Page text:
Thursday, June 3, 2010

A Public Service Announcement for Coffee Drinkers

As a public service to those readers in and outside of the Washington, DC beltway who rely on a cup or two or three of coffee each morning to get into the rhythm of the new day, a study published online in the journal, Neuropsychopharmacology, reports that the stimulatory effects of caffeine may be nothing more than an illusion. Tests on 379 individuals who abstained from caffeine for 16 hours before being given either caffeine or a placebo and then tested for a range of responses showed little variance in levels of alertness.  The study suggests that, while frequent consumers may feel alerted by coffee, this may merely be a reversal of the fatiguing effects of acute caffeine withdrawal.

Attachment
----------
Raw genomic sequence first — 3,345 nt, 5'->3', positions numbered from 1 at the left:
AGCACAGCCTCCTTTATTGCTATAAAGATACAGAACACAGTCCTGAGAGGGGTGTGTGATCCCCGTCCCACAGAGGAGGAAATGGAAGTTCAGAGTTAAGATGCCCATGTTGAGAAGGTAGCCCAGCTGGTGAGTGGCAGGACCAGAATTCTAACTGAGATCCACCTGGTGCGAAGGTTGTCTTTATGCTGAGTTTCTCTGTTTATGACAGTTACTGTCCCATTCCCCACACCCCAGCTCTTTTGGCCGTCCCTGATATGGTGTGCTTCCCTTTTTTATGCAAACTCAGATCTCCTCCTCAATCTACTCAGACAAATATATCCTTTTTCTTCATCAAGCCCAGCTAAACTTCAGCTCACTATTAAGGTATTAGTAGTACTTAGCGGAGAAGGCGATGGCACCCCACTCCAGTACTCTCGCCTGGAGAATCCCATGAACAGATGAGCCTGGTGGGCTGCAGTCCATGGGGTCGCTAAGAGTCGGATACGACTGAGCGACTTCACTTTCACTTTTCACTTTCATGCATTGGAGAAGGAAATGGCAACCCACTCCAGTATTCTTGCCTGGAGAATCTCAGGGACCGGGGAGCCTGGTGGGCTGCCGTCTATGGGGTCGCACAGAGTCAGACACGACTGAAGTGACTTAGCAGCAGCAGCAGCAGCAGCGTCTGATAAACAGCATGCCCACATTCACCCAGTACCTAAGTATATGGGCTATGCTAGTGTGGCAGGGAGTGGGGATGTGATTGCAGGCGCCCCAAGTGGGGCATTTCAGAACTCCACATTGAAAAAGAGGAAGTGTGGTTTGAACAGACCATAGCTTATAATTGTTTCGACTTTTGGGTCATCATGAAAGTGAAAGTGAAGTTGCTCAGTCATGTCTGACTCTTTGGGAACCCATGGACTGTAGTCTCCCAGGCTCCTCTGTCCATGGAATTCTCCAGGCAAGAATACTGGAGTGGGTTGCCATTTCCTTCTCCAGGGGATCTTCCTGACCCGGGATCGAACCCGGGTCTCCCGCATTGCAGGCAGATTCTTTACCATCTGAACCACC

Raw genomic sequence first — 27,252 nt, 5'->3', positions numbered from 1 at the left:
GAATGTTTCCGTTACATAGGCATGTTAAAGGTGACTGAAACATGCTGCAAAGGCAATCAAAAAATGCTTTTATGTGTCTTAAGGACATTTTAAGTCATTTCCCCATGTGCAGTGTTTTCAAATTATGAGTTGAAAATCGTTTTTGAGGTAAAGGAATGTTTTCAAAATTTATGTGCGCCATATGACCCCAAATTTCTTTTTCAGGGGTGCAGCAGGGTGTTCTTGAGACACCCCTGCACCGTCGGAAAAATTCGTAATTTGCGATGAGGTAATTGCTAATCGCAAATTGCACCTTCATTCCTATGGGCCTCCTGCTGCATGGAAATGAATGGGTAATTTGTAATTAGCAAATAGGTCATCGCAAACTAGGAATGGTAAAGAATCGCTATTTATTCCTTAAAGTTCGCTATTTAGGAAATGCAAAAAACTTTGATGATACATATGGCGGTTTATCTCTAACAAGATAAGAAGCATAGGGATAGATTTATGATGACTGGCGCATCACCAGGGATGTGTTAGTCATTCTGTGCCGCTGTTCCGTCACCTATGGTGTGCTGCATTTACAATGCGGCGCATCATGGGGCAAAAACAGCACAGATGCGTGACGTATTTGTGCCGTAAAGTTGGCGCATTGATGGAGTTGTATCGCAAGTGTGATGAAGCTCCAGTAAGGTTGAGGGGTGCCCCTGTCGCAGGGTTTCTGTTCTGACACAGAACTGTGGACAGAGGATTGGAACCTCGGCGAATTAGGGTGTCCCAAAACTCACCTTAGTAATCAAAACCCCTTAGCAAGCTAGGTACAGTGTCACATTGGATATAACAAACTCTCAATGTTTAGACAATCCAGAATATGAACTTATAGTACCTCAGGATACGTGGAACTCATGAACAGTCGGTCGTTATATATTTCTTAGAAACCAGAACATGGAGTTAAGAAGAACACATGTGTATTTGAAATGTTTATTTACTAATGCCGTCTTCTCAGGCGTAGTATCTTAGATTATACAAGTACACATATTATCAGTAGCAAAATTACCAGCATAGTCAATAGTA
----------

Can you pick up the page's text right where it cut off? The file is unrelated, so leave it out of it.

You can read more details of the study in this ScienceDaily article.

Reference: Peter J Rogers, Christa Hohoff, Susan V Heatherley, Emma L Mullings, Peter J Maxfield, Richard P Evershed, J├╝rgen Deckert and David J Nutt. Association of the Anxiogenic and Alerting Effects of Caffeine with ADORA2A and ADORA1 Polymorphisms and Habitual Level of Caffeine Consumption. Neuropsychopharmacology, 2010.

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